undwy X-4Aiin RootCornefltt ERNIE PYIE $2.25 A MONTH 3 Carl Dtthow Jr 5 Margartt Fair Hiyti -v 7 Chtryl Klalnhammer rorr una immmiu THE WEATHER STORY BAY AREA Rain tonight or tomorrow. Continutd mild tomporaturei. Low tonight 50 to 55. Southerly winds ineraat ing tonight 5 to IS m.p.h. FEBRUARY 2t.

1874 OAKLAN.D,, CALIFORNIA 10 DAILY, 25 SUNDAY 16, 1965 VOL. 179, NO. .106 mmm'mm FRIDAY, APRIL Trtbvnt pholo by Bill Cffiich Pilot, Annou In. 'Like a Stone' Wreckage of tSFO helicopter lies on San Francisco's Embarcadero after plunging from altitude of 800 feet today. The pilot and his passenger were, injured but no one on ground ncer rash 0) aans v.

1 i I v. 4 CJ 'Round-Clock Bombing by U.S. Planes SAIGON (UPI) About 150 U.S. Navy and Air Force planes blasted six bridges North Viet Nam today in around-the-clock raids on the Communist country. At least five bridges were destroyed.

The sixtlrwas hidden by 4 dust cloud which mush roomed overhead when(it was nit. ino aircrau were iosl Ah Air Force spokesman said about 70 Air Force planes de stroyed bridges at Kim Cuong, Trai Hoi and Phil nien Chun in the southern part of North Viet. Nam. One span of each of the three bridges was wrecked, rendering them useless. The spokesman, CoL Edwin J.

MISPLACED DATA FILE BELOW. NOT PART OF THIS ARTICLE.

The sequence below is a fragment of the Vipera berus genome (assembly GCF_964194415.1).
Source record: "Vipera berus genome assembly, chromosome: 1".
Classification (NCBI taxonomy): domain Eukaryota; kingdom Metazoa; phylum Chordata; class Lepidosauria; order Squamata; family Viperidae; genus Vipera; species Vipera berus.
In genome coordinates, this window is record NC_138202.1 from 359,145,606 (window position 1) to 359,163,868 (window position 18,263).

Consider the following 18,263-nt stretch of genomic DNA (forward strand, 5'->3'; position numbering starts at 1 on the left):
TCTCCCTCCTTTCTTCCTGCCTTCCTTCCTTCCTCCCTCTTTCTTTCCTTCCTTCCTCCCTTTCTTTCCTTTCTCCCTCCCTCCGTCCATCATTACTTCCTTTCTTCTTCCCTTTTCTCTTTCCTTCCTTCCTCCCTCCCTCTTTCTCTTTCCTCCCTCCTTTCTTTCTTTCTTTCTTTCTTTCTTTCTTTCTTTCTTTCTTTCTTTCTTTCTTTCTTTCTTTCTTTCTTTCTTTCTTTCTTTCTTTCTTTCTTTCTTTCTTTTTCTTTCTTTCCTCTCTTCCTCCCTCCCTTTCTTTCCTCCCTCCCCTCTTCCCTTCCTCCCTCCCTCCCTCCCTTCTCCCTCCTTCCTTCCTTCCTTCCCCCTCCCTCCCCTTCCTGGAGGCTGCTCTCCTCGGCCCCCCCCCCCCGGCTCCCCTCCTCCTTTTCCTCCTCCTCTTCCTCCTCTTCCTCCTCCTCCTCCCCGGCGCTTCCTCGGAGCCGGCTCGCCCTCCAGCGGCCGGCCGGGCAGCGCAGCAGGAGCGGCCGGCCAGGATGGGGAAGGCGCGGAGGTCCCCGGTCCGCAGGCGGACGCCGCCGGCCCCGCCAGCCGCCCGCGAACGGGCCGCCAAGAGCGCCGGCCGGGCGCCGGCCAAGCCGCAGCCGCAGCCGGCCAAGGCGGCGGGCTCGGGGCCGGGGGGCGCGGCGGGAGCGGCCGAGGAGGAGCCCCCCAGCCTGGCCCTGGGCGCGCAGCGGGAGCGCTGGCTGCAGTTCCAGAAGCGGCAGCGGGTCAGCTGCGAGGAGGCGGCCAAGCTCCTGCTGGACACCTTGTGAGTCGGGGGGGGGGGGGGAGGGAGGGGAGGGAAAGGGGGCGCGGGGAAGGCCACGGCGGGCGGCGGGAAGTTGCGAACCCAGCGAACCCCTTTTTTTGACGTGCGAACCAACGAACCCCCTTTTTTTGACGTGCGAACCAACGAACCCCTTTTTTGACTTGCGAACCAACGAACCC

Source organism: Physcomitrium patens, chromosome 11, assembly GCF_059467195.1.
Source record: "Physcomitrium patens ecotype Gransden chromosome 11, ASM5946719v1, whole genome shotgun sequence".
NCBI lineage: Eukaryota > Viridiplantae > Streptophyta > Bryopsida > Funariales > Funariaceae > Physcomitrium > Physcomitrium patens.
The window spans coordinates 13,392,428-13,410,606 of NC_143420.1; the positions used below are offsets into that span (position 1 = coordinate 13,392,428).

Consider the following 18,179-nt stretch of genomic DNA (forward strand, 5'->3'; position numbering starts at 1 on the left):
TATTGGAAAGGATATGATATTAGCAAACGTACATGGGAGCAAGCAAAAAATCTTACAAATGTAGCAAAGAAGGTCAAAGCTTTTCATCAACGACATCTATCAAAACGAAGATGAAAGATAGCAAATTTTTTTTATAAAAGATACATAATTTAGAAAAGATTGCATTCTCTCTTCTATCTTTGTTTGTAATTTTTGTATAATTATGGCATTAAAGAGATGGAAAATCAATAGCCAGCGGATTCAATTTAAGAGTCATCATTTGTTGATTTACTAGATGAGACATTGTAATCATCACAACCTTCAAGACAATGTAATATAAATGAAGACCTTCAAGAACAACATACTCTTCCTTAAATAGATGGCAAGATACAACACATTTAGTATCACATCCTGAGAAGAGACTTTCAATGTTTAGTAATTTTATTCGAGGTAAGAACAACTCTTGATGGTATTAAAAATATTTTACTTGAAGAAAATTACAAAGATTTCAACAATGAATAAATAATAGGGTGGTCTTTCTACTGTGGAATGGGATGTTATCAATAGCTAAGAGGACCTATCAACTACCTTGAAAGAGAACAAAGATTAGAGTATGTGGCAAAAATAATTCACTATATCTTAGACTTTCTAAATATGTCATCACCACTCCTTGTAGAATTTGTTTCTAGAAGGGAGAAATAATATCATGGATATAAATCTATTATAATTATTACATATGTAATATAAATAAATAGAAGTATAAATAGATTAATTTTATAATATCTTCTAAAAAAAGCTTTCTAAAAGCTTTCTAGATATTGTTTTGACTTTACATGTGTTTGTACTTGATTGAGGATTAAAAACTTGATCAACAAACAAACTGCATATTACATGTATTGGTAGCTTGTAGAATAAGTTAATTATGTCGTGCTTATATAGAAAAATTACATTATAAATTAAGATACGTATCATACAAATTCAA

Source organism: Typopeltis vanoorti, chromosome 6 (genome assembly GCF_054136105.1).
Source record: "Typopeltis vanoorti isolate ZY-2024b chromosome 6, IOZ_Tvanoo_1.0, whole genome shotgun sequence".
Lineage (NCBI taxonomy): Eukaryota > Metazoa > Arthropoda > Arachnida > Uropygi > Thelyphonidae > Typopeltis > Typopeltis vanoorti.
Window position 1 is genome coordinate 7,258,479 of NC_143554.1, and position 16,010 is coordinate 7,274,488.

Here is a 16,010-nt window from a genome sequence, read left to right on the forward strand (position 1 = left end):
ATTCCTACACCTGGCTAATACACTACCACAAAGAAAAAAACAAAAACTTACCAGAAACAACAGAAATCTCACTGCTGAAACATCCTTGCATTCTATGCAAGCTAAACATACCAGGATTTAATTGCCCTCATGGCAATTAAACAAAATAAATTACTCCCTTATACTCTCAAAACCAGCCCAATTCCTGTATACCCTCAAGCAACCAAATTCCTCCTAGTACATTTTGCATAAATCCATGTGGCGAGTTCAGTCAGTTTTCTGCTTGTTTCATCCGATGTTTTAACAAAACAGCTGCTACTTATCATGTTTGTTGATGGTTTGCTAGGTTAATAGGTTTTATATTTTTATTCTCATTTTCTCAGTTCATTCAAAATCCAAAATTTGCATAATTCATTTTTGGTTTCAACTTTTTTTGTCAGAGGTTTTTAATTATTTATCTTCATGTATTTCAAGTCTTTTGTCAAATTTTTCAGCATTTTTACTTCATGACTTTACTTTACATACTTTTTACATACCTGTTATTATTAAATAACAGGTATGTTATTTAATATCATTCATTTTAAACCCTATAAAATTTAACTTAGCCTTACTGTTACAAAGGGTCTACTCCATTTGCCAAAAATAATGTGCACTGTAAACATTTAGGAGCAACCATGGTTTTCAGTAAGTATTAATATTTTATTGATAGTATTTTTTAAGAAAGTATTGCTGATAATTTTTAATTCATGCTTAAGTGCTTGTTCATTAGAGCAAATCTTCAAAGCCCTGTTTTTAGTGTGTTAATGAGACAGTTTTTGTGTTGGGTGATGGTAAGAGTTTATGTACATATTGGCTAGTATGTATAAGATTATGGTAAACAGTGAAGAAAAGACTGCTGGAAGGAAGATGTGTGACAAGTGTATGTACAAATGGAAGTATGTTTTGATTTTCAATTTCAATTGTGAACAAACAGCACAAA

Witzenburger, 45pf -said that after today's strike the North Vietnamese will have to go back to sampans (fishing boats." He said all the Air Force F105's returned safely to their bases, after droppingabout 120 tons of bombs. A Navy spokesman said Navy planes used Bullpup missiles to strike a bridge at Bai Due J. 2ENTNER CO. byuyii I i pi Ji; I YY SFO Craft Almost Hits Freeway An SFO helicopter carrying one passenger crashed on the San-Francisco waterfront this morning. The copter narrowly missed the busy Embarcadero Skyway as it "dropped like a stone" fronran altitude of 800 feet.

The craft came down in the side yard of the Marine Terminals Corporation opposite Pier 18, bounced once and landed upside down at the edge of The Embarcadero. The Reginald Dunster, and the passenger, radio announcer, E.7 T. Matson. who broadcasts under the name Ted Taylor, bothescaped with minor injuries, SECOND OF DAY It was the second accident suffered by the helicopter airline in less than 24 hours. 1 Last night, a similar craft on a training flight from Lafayette to Oakland, was forced to make an emergency landing in the Upper San Leandro Reservoir.

In this morning's crash, Dunster, 43, a veteran fought a desperate battle to steer his disabled craft over the congested Skyway and Embarcadero into the Bay. he saw. hft r-n i. iY -z1 -jj, p'. -Y; Thon in North Viet Nam.